Female Masculinity and its validation!


When it comes to Masculinity, men are the obvious preferred choice, and masculinity is often considered as superior traits in men. Female Masculinity or Masculine women are considered ‘manly’ and society takes no interest in women who have masculine traits. There’s a clear line, dividing the two: Masculinity is for men and Femininity for women. How do we react to masculinity outside the context of men? Well, its a blur line, and hasn’t been much debated. Masculinity in women is described as women possessing masculine traits such as being masculine in appearance, performing masculine tasks and  having masculine interests, etc. Heterosexual men crave for women’s company, and Masculine women may have a hard time attracting men. 

Female Masculine traits 

Women are stereotyped as having feminine traits of submissiveness and supportiveness. Those not conforming to feminine stereotypes can be considered as masculine women. Social constructs define the role of a man and woman, directly tying gender to sex. Any deviation from feminine standard, is highly criticized and terms such as ‘gender variant’ or ‘gender deviant’ are mercilessly used. Masculine women possess-confidence, assertiveness, independence which are not biologically linked with any gender. Women may have worked up physique and may perform masculine jobs such as driving a bus which has conventionally be stereotyped as a man’s job. Such traits classify women as being masculine. 

Masculinity without men 

Judith Halberstam in his book, “Female Masculinity” delves into this issue deeper. According to Halbetrstam, Masculinity in societal perspective is hardly seen outside Men’s context. Masculinity conjures up notions of power and legitimacy and privilege. On the other hand, female masculinity is framed as the rejected scraps of dominant masculinity in order that male masculinity may appear to be the real thing. Cinema is regarded as a projection of what happens in a society. It has the tendency to influence popular culture by its topic and subjects. Bond movies are a perfect example of male masculinity where the main character, James Bond shows all sings of dominant muscularism, whereas there are no signs of any women masculine specific roles. In a nutshell, it can be said that masculine in society stereotypical notion is reserved for male while femininity for female, any overlap brings criticism and shame. 

Historical aspects related to Female Masculinity

World war II witnessed the creation of Rosie the Riveter, a figure created in the United states to promote women’s work in munitions factories which is a representation of masculine women, symbolizing strength, capacity and ambition. Women with Masculine traits are often called butch(a form of rejection of femininity in how some women choose to express themselves) and represents one of the earliest public lesbian cultures. In earlier twentieth century, butch women were generally demonized for being manly and heterogeneous men often despised them. Masculine women often have same-sex desires. Their conscious rejection of femininity leads them to be active rather than passive.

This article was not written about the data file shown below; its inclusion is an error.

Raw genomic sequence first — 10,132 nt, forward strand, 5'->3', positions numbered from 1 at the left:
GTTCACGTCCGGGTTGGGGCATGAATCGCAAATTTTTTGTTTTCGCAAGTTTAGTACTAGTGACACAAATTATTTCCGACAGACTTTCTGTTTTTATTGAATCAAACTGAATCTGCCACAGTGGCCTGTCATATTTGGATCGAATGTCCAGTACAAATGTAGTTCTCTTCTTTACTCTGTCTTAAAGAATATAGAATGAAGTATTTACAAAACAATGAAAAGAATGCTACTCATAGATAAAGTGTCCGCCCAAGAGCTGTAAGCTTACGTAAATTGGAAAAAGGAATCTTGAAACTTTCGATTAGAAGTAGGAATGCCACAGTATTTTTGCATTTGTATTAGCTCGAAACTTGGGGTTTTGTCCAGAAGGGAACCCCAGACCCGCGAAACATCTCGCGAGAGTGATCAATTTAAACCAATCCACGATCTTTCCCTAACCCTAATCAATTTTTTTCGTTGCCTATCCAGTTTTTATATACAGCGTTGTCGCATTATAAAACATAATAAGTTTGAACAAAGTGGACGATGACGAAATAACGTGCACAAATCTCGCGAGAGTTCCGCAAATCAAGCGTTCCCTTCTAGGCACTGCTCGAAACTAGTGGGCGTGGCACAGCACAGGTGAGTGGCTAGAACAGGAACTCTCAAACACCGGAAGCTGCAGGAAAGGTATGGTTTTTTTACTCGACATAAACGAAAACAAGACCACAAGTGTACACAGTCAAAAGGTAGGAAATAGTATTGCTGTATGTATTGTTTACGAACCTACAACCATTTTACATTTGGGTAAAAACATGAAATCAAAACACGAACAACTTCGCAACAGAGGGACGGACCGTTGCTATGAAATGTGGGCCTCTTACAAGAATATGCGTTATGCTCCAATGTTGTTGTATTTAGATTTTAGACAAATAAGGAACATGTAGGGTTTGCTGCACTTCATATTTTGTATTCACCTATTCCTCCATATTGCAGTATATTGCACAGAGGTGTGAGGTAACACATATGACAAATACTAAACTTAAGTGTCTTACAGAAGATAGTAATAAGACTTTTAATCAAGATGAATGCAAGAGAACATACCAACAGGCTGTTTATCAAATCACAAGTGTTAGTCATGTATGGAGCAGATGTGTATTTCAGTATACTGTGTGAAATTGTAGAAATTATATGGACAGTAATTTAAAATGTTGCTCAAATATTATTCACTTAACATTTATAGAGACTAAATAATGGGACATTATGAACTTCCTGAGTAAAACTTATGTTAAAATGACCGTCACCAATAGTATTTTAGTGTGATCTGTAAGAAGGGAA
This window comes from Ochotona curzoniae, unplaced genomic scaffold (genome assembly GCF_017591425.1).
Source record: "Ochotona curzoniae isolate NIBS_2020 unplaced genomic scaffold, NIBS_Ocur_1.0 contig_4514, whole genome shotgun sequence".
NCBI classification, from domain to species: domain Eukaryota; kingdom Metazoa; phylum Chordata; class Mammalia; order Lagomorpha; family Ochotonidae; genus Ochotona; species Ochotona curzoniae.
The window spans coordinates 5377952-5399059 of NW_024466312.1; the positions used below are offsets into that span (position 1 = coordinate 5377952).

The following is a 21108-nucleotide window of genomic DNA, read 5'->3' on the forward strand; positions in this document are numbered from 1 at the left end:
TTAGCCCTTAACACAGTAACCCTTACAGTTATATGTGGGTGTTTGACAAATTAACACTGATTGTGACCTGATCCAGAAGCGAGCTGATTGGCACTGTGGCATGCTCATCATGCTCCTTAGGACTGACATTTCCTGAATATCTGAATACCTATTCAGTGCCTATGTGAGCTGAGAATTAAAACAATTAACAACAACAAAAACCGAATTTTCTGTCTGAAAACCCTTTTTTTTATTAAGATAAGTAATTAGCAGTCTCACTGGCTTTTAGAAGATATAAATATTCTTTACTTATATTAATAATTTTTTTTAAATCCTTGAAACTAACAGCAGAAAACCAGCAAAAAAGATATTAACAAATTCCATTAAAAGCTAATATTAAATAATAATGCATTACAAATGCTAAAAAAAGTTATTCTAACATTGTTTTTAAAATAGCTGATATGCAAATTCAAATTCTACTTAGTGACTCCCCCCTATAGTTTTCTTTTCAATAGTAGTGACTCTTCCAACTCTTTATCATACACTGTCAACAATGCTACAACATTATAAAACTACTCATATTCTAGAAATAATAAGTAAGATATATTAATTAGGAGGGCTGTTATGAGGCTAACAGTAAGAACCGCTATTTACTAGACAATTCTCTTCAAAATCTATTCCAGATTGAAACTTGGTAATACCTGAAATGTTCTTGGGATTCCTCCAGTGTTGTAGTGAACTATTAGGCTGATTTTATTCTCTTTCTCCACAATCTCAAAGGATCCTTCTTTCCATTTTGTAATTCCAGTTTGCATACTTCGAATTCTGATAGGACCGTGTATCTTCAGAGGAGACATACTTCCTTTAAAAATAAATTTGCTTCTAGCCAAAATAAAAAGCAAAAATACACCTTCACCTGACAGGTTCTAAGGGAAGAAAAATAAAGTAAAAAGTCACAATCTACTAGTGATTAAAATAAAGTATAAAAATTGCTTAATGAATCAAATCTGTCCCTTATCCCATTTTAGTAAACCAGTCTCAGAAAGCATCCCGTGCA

Culture aspects related to Female Masculinity

Throughout history, women with Masculine traits have been called by different names such as drag king, drag queen, butch, etc. Masculine women have been culturally depicted as comic characters or sidekicks. Well known masculine character include Jo March in Little women, Anne Lister in tv drama series Gentleman Jack, Scout Finch in To Kill A Mockingbird. Sports has seen much presence of women masculine athletes, which also triggered homophobic attitude of Conservatives. 

The future ahead

Well, everyone doesn’t play by the rules. Its normal if a woman has Masculine traits, while a man can also have feminine traits. Cross gender masculinity challenges the set of values that are subject to gatekeeping, and explores others avenues of who can masculine be or not. Showing discomfort by despising them , is a no way forward as it will only create more confusion and sadness around . Acceptance is the way forward, and by acknowledging is a way of respecting all the gender identities that have existed since forever. 

Shitij Rao
Shitij Rao

New age journalist trained at Indian Institute of Mass Communication, Delhi, who specialises in Print, Television and Digital Journalism . Lifestyle, Politics and legal beat are my forte ! Passionate about print journalism.

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